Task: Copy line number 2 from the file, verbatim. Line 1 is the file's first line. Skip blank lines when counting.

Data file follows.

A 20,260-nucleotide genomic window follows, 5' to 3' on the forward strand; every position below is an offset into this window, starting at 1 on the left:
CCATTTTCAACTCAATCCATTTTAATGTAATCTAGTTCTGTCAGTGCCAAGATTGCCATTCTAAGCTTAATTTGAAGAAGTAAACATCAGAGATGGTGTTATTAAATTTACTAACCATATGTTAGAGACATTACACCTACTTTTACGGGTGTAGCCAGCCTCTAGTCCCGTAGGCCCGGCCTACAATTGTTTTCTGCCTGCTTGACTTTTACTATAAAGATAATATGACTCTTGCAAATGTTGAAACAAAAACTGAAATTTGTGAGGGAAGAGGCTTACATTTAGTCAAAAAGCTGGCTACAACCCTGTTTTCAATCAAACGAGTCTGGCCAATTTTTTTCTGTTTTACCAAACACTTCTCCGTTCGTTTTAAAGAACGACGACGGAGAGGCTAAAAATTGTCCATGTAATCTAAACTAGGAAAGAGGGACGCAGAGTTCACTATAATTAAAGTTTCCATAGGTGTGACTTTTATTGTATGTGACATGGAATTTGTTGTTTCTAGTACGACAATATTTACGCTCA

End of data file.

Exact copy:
CCATTTTCAACTCAATCCATTTTAATGTAATCTAGTTCTGTCAGTGCCAAGATTGCCATTCTAAGCTTAATTTGAAGAAGTAAACATCAGAGATGGTGTTATTAAATTTACTAACCATATGTTAGAGACATTACACCTACTTTTACGGGTGTAGCCAGCCTCTAGTCCCGTAGGCCCGGCCTACAATTGTTTTCTGCCTGCTTGACTTTTACTATAAAGATAATATGACTCTTGCAAATGTTGAAACAAAAACTGAAATTTGTGAGGGAAGAGGCTTACATTTAGTCAAAAAGCTGGCTACAACCCTGTTTTCAATCAAACGAGTCTGGCCAATTTTTTTCTGTTTTACCAAACACTTCTCCGTTCGTTTTAAAGAACGACGACGGAGAGGCTAAAAATTGTCCATGTAATCTAAACTAGGAAAGAGGGACGCAGAGTTCACTATAATTAAAGTTTCCATAGGTGTGACTTTTATTGTATGTGACATGGAATTTGTTGTTTCTAGTACGACAATATTTACGCTCA